Republicans Warn of Unchecked Power by Democrats

April 29, 2009 - 4:01 AM
Sen. Arlen Specter's party switch has the GOP warning about the perils of unchecked power only a few years after it controlled both the White House and Congress.

Two faces of Sen. Arlen Specter of Pennsylvania, now a Democrat. (AP Photo)

Washington (AP) - Pennsylvania Sen. Arlen Specter is a Democrat again, following a decades-long turn among Republicans. His defection that has the GOP warning about the perils of unchecked power only a few years after it controlled both the White House and Congress.
 
"The threat to the country presented ... by this defection really relates to the issue of whether or not in the United States or America our people want the majority party to have whatever it wants without restraint, without a check or balance," Senate Republican leader Mitch McConnell of Kentucky said Tuesday after Specter made his startling switch.
 
The move left Democrats with 59 votes in the Senate, and hoping that Al Franken can finally win a marathon recount in Minnesota and become their 60th. That's the number needed to overcome any Republican filibuster aimed at blocking President Barack Obama's ambitious agenda.
 
Even at their high point during President George W. Bush's presidency, when Republicans controlled both houses of Congress, they were well shy of 60 seats in the Senate.
 
But they brought the Senate to the brink of a crisis in 2005, when their leadership claimed the rules permitted them to confirm conservative judicial appointees by simple majority after they failed repeatedly to muster the strength needed to overcome Democratic filibusters.
 
A bipartisan group of senators eventually intervened to defuse the crisis. Sen. Harry Reid of Nevada was Democratic leader at the time, and McConnell was the second-ranking Republican in the Senate.
 
Specter was a Democrat until 1965, when he ran successfully on the Republican ticket for district attorney in Philadelphia. His switch Tuesday triggered something of a debate among Republicans, who lost not only the White House in 2008 but fell deeper into the minority in both the House and Senate.
 
Maine Sen. Olympia Snowe, one of a few remaining GOP moderates in the Senate, called Specter's decision another sign that the Republican Party needs to move toward the center.
 
"Ultimately, we're heading to having the smallest political tent in history, the way events have been unfolding," she said. "If the Republican Party fully intends to become a majority party in the future, it must move from the far right back toward the middle."
 
Countering, McConnell said Republicans have a broad party. "We have not done very well in the Northeast the last couple of years. We haven't done as well any places as we would like to have done in the last couple of years," he said.
 
"We intend to be competitive on a nationwide basis. I do not accept that we are going to be a regional party. And we're working very hard to compete throughout the country," he said.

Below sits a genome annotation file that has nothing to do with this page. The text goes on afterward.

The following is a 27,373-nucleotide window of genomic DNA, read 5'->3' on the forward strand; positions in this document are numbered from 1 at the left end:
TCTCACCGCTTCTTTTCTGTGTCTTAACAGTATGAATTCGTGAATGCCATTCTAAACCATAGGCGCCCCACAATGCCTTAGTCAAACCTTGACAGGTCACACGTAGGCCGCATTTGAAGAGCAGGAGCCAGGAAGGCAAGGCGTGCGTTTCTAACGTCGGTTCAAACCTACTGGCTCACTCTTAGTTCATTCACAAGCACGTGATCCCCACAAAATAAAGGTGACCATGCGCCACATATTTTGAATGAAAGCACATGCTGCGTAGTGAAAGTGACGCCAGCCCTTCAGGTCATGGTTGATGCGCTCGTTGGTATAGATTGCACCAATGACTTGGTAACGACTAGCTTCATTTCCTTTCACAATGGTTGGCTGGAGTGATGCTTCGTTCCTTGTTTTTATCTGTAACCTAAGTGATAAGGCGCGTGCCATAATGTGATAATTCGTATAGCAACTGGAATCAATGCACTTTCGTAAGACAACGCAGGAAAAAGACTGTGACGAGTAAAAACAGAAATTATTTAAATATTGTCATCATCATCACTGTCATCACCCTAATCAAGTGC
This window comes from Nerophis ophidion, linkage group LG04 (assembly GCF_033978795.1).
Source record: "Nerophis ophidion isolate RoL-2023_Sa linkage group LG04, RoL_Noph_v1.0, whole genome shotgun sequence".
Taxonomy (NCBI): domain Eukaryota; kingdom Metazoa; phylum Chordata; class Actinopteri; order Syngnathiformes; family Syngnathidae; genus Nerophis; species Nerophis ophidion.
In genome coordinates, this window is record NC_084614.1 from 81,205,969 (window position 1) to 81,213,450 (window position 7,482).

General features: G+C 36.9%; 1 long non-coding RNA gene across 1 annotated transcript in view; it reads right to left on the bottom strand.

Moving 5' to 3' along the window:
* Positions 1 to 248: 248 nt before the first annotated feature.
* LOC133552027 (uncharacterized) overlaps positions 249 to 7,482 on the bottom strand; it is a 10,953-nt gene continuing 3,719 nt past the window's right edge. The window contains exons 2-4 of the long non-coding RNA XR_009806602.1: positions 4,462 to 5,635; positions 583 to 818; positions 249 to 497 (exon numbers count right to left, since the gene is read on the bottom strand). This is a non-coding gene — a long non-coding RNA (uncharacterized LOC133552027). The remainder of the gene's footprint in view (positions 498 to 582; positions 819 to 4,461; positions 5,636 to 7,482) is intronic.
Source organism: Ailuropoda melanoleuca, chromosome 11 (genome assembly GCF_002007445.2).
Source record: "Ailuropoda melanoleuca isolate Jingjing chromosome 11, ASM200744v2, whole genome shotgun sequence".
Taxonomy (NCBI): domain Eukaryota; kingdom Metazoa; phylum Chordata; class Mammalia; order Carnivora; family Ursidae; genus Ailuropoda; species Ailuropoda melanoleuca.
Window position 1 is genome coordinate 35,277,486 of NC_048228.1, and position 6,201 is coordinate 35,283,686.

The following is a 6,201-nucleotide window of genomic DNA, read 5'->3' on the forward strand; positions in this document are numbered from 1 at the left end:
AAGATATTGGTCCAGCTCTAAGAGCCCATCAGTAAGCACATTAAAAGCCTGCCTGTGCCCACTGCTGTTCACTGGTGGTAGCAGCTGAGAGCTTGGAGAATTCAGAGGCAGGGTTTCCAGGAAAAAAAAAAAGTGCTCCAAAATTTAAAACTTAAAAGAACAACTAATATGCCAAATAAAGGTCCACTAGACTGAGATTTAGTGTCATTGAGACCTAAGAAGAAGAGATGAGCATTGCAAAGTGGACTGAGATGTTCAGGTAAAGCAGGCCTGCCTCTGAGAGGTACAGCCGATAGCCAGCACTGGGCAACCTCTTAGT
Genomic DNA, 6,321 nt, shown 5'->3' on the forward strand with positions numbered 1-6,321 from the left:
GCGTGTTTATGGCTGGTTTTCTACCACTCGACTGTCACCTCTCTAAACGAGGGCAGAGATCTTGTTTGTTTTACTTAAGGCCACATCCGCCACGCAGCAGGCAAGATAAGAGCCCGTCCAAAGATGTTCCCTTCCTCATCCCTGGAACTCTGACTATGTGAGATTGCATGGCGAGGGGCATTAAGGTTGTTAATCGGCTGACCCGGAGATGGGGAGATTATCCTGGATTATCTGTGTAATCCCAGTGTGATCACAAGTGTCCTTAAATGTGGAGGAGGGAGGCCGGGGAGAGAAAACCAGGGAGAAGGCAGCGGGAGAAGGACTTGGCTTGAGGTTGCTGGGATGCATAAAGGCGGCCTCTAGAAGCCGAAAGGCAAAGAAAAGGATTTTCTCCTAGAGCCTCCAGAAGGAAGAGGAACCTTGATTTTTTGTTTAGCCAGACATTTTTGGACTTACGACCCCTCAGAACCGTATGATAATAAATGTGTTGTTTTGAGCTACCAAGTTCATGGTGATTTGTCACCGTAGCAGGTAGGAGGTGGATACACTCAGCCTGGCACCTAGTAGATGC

Democrats, savoring Specter's switch as they celebrated Obama's first 100 days in office, couldn't resist taunting their rivals.
 
"I welcome Sen. Specter and his moderate voice to our diverse caucus," Reid, the majority leader, said in a statement.
 
Sen. Bob Menendez of New Jersey, head of the Democratic campaign committee, called the development "proof positive that the Republican Party is so out of touch with Americans that they're losing one of its most prominent leaders."
 
Specter told a news conference he did not intend to become an "automatic 60th vote" for Democrats trying to approve Obama's agenda of health care, energy and education by year's end. As evidence, he reaffirmed his opposition to legislation making it easier for workers to form unions, a bill that is a top priority for organized labor and backed by the White House and Democratic leadership in Congress.
 
No less an authority than Reid has attested to Specter's independence.
 
Specter "is always with us when we don't need him," Reid wrote in his 2008 autobiography, describing efforts to find Republicans willing to vote against the Iraq war.
 
Yet Specter cast one of only three Republican votes for the president's economic stimulus bill earlier this year, noting he concluded that without the legislation, the country ran the risk of an even deeper economic downturn than the one it is enduring.
 
At his news conference, Specter grew animated as he blamed conservatives for helping deliver control of the Senate to Democrats in 2006, a result he said made it impossible to confirm numerous judicial appointees of Bush.
 
"They don't make any bones about their willingness to lose the general election if they can purify the party. I don't understand it, but that's what they said," he added.
 
The five-term senator repeatedly cast his switch as a decision of principle. But he also said his own pollster had told him his chances of winning a Republican primary in Pennsylvania next year were bleak.
 
Sen. Mel Martinez, R-Fla., said that in a private meeting with Republicans, Specter "gave a purely political explanation. ... He said: 'I've looked at the polls. I can't win as a Republican, I can't win as an independent. The only way I have a shot is to be a Democrat.'"
 
As recently as late winter, Specter was asked by a reporter why he had not taken Democrats up on past offers to switch parties.
 
"Because I am a Republican," he said.
 
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Associated Press writer Julie Davis contributed to this report.